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Jan 25

Written by: masterblogger
1/25/2014 9:07 AM  RssIcon

 

 
 
 
 
 
 
 
 
 
 
 
 
In terms of the number of interesting new releases, the 2014 NAMM show has been the most action-packed in recent memory. The variety of new products at last year's show signaled that our industry was upbeat about the future, but at this year's show there has been the feeling of downright exuberance as manufacturer's have inundated us with exciting new products.

At lot of the talk at the show has been about Roland's Aira line of instruments, which they've only hinted at so far in several teaser videos. On Friday, they took the Electronic Musician editors behind the curtain to show us the goods, and we were mightily impressed by the sound, industrial design, and build quality of the gear. Roland will unveil the first part of the line in mid-February and will probably release another couple of teasers leading up to the launch. In the meantime, we can't wait to get the gear into our studios for review.

Another fun item we've been geeking out over is the Arturia BeatStep, a portable knob-and-pad controller offering USB MIDI, CV, and Gate connectivity that provides an alternative the KMI QuNexus. Aggressively priced at $99, BeatStep has a 16-step sequencer built-in, and 16 Velocity- and Pressure-sensitive pads. And in conjunction with the Apple Camera Connection Kit, it'll work with the iPad. Arturia also unveiled Spark 2, which looks very promising.

And speaking of the iPad, Focusrite's new iTrack Dock is the talk of the show. Supporting iPads with Lightning connectors, the unit acts as a dual-channel 24-bit/96kHz interface with two mic preamps, a USB MIDI port, an instrument input for guitars, and, of course, support for Core Audio apps.

Nearby we ran across the Nord Lead A1, a 24-voice, 4-part multitimbral 49-note keyboard synth. Using an engine that specializes in analog modeling, Nord's sound design team came up with a powerful set of presets that shows off a lot of what the synth can do, and the front-panel controls made it fairly easy to tweak the sounds to our own tastes. The filters offer a lot of excitement, and the effects sounded great despite the din of the noisy show floor. Sadly, they wouldn't let us take this one home with us…

While we're on the subject of keyboards, Korg showed a few notable products. First, for you analog fans, the company is offering the MS-20 Kit ($1,399), which is a full-size instrument (using 1/4" patch cables) that basically snaps and screws together: No soldering required. I was told it would take an hour or two to assemble. That should be fun even for the DIY noob. The kit is a limited edition of 1,000 units, so if you're interested, you'd better snap one up before they're gone.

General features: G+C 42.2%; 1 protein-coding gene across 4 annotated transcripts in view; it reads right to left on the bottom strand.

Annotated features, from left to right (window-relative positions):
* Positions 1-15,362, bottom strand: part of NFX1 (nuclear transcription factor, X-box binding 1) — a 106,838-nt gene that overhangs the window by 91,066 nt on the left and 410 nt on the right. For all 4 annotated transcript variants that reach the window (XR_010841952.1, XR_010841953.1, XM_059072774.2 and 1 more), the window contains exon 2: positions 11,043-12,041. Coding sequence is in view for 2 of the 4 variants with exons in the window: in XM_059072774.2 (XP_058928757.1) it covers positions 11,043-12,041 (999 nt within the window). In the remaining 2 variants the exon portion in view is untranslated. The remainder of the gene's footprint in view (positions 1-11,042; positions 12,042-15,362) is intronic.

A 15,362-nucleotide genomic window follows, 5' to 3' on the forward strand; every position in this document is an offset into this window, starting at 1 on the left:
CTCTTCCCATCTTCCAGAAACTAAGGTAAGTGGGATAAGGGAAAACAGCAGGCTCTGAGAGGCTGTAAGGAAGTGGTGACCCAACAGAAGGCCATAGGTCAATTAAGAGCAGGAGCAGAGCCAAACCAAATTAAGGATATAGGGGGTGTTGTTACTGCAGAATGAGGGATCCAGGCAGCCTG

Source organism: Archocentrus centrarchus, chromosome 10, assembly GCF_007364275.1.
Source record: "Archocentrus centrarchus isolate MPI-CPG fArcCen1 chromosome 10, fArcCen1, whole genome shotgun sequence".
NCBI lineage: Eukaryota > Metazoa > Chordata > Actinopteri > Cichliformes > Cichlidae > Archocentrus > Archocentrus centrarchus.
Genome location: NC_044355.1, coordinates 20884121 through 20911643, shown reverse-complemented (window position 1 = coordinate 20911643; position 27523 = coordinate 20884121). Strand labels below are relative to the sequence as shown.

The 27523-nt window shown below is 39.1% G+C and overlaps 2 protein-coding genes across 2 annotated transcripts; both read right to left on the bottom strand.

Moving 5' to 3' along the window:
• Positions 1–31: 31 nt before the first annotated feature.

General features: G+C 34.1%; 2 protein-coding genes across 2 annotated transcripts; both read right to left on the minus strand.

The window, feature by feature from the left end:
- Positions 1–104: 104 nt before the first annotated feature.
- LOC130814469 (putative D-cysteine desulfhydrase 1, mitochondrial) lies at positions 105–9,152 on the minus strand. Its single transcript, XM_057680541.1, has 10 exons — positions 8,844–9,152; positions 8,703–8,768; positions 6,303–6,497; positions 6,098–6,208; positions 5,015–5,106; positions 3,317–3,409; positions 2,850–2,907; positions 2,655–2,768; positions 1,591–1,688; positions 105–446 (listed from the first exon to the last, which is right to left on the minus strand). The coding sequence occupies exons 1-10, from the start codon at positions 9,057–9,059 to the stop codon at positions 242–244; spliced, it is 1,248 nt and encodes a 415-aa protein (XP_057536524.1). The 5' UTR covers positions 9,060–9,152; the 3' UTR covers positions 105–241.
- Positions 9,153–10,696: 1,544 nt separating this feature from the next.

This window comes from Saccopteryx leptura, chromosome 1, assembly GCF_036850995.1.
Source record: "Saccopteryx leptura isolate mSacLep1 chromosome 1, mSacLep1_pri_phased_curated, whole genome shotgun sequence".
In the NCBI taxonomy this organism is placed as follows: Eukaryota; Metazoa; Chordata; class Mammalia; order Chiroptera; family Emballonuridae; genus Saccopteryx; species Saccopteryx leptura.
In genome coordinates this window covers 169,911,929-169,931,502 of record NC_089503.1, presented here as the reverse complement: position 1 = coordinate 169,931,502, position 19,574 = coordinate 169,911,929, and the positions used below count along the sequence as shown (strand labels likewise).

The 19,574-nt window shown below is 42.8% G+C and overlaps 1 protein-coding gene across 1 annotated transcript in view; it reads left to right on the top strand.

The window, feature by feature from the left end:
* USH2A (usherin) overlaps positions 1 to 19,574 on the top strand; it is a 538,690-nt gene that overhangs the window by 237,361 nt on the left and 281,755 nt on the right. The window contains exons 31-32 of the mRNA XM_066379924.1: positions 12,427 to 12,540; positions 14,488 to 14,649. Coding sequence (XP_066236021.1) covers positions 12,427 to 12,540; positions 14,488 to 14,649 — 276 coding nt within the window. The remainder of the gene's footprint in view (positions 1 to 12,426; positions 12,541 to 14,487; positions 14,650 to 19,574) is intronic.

Korg also let us try their new RK-100S keytar, which has a lightweight wooden body and a built-in microKORG XL+ engine. Be sure to check out their new Kross workstation, which is both portable and powerful, and the new line of Taktile USB keyboard controllers with integrated KAOSS-style touch pad. The Triton Taktile keyboards, which feature 512 built-in Triton programs, are particularly appealing if you're a fan of those legacy sounds.

The category of studio monitors has lots of action this year, with the new Tannoy Reveal series being a standout for the desktop. The powered speakers come with 4", 5", and 8" woofers and are priced between $139 and $179. And they sounded punchy and clear even as they competed with noise from nearby booths.

Samson also showed some very good sounding—and affordable ($199-$249)—powered monitors for the studio. The Resolv RXA reference monitors have ribbon tweeters and are available with 5" and 6" woofers, putting out 70 and 100 watts, respectively.

Line 6 unveiled its Amplifi 75 and Amplifi 150, DSP-enhanced guitar amps that can also be used as a full-range stereo playback system with Bluetooth connectivity. And, as you would probably expect, there's an iOS controller app and cloud-delivery integration. Yeah, Line 6 and innovation go together like chocolate and peanut butter. No wonder Yamaha snatched them up.

And be sure to check out the new Universal Audio Apollo Twin, the company's new desktop, Thunderbolt interface that features two of the company's new Unison, hybrid mic preamps that can be used to recreate class mic-pre timbres. The Apollo Twin, of course, features UAD-2 DSP and can be purchased in Solo (one SHARC chip) or Duo (two chip) configurations.

—Gino Robair, Technical Editor

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